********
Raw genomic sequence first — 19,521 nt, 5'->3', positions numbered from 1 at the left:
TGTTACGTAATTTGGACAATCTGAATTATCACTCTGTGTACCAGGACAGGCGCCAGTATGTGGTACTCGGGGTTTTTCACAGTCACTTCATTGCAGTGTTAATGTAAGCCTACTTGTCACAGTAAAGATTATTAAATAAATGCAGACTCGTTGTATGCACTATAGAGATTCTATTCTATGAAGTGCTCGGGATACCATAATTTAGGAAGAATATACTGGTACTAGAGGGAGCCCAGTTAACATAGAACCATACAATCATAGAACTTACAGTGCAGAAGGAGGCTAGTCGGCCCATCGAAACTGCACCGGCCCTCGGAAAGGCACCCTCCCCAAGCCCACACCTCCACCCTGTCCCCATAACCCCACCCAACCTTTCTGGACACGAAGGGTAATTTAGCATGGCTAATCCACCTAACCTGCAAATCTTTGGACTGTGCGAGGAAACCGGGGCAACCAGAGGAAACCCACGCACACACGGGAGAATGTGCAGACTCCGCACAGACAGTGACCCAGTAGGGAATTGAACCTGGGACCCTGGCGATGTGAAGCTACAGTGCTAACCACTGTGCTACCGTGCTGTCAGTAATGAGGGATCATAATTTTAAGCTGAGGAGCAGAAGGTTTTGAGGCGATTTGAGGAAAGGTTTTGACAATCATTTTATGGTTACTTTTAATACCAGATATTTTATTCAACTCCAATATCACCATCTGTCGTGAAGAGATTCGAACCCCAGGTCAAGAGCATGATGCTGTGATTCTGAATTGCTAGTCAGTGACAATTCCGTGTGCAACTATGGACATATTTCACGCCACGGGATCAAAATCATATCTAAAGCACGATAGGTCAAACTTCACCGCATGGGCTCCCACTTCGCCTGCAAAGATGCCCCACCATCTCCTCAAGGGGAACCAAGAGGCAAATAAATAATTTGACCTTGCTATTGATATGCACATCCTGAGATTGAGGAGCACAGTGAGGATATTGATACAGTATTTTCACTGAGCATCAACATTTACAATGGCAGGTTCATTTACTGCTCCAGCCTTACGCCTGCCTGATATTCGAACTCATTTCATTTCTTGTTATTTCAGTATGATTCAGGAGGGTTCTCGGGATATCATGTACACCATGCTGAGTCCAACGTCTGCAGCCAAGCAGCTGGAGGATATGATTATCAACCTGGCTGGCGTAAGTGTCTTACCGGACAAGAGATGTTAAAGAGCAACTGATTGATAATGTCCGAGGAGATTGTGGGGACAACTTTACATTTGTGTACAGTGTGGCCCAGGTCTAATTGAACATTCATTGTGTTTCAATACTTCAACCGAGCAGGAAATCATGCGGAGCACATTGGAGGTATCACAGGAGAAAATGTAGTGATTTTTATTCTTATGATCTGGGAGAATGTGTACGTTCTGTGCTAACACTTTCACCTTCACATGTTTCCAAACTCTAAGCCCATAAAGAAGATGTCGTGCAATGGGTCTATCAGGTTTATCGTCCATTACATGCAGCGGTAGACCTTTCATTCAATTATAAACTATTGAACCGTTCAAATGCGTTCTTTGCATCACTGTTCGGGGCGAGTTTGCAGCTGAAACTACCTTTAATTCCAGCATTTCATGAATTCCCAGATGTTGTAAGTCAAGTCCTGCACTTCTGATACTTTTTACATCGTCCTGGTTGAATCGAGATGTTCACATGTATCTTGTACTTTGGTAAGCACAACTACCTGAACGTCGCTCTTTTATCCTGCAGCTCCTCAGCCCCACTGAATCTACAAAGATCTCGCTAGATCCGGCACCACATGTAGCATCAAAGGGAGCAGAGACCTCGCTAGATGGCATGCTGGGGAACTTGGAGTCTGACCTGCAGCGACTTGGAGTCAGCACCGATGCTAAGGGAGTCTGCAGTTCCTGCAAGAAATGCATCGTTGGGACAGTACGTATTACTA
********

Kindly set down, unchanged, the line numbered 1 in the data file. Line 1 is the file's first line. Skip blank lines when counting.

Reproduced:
Raw genomic sequence first — 19,521 nt, 5'->3', positions numbered from 1 at the left: